Located 15 minutes from Motueka, Kaiteriteri regularly features in national and international top 10 type lists of the best beaches in the world. However, Kaiteriteri has been heavily developed over the past 30 years, and this has drawn criticism from some sectors who feel that the place has become too commercialised and has failed to retain its original charm. In more recent years, locals from surrounding areas heading out for a day at the beach have gravitated more to places like Stephens Bay and Marahau to avoid the crowds, the officious Kaiteriteri ‘custodians’ and because they want to park their cars in the same postcode as their destination. Whatever your personal viewpoint, Kaiteriteri is an extremely popular visitor destination, and the main beach is breath-takingly beautiful, particularly in the early evening.
Kaiteriteri, or Kaiteri to the locals, has been a favourite holiday spot for Kiwis from all over the South Island for generations. In the peak of summer Kaiteriteri is jammed with visitors either enjoying a day at the beach or those using water taxis to travel into the Abel Tasman National Park.
The Kaiteriteri Recreation Reserve Camping Ground is right across the road from the main beach. Some families have been spending their summer holidays camping there for generations, spending the first 72 hours setting up tent complexes that include a sleeping wing, dining area and full-function kitchen.
The large Kaiteriteri campground boasts 400 powered sites, some cabins and new apartments above the store on the waterfront. Getting a site during the peak summer season at Kaiteriteri can be extremely difficult, but the shoulder seasons and winter are a great time to be there as the crowds thin out.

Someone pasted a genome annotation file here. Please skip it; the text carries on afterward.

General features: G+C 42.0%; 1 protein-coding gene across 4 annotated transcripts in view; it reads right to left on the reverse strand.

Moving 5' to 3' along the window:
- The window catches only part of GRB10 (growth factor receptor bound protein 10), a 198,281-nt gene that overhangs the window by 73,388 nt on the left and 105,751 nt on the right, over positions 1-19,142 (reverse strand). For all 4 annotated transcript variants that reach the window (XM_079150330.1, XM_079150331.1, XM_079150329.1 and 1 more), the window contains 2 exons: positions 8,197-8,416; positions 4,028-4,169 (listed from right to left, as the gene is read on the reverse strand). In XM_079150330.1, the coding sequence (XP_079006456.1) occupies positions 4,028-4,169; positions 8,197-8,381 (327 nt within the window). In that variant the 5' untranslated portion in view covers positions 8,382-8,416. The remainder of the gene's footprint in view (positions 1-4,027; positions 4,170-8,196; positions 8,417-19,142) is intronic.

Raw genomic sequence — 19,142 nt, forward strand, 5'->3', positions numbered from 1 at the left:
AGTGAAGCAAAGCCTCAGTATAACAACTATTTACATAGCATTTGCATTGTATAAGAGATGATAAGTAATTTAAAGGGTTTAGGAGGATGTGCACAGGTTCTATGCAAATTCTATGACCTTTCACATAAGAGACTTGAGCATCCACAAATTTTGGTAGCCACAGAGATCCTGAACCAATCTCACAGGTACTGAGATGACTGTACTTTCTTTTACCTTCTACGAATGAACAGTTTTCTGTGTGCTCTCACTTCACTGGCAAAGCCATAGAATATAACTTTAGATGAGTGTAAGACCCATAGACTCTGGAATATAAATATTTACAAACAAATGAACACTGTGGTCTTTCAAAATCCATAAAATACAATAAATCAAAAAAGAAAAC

Bethany Park is the other large camping ground in Kaiteriteri, located a short way from the beach in the surrounding hills, backing onto the Kaiteriteri Mountain Bike Park. Although a Christian camp, Bethany Park is not exclusive. Bethany Park has +200 sites located among mature trees and all of the facilities you’d expect from a Kiwi campground.
The Kaiteri Lodge is right in the middle of Kaiteriteri and a 10 second walk from the main beach. The Lodge has a range of beach-style family and backpacker rooms, all of which offer excellent value for money.
The Mountain Bike Park is on the Kaiteriteri Recreation Reserve land under management agreements with the Department of Conservation and the Kaiteriteri Recreation Reserve Board
The Kaiteriteri Mountain Bike Park is one New Zealand’s premier mountain biking locations. Keen mountain biking types (you can usually identify them by the scars on their appendages from crashes long since forgotten) flock to Kaiteriteri every year for organised events, or simply to ride the tracks in the Park.